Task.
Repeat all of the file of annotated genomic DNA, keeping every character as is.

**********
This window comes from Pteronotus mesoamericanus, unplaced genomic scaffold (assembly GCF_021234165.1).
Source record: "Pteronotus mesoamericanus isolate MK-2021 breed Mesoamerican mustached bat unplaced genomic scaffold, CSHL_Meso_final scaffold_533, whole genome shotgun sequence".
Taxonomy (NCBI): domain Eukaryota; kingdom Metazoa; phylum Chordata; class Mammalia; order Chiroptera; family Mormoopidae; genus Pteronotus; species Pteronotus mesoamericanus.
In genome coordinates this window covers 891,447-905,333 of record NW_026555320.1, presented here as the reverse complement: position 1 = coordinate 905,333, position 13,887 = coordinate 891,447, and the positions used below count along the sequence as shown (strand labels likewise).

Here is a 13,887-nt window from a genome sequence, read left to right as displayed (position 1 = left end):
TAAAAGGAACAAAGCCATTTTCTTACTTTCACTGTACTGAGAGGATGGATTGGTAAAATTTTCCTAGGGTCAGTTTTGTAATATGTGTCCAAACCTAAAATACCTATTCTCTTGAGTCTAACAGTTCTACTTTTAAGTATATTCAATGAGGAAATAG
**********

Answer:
This window comes from Pteronotus mesoamericanus, unplaced genomic scaffold (assembly GCF_021234165.1).
Source record: "Pteronotus mesoamericanus isolate MK-2021 breed Mesoamerican mustached bat unplaced genomic scaffold, CSHL_Meso_final scaffold_533, whole genome shotgun sequence".
Taxonomy (NCBI): domain Eukaryota; kingdom Metazoa; phylum Chordata; class Mammalia; order Chiroptera; family Mormoopidae; genus Pteronotus; species Pteronotus mesoamericanus.
In genome coordinates this window covers 891,447-905,333 of record NW_026555320.1, presented here as the reverse complement: position 1 = coordinate 905,333, position 13,887 = coordinate 891,447, and the positions used below count along the sequence as shown (strand labels likewise).

Here is a 13,887-nt window from a genome sequence, read left to right as displayed (position 1 = left end):
TAAAAGGAACAAAGCCATTTTCTTACTTTCACTGTACTGAGAGGATGGATTGGTAAAATTTTCCTAGGGTCAGTTTTGTAATATGTGTCCAAACCTAAAATACCTATTCTCTTGAGTCTAACAGTTCTACTTTTAAGTATATTCAATGAGGAAATAG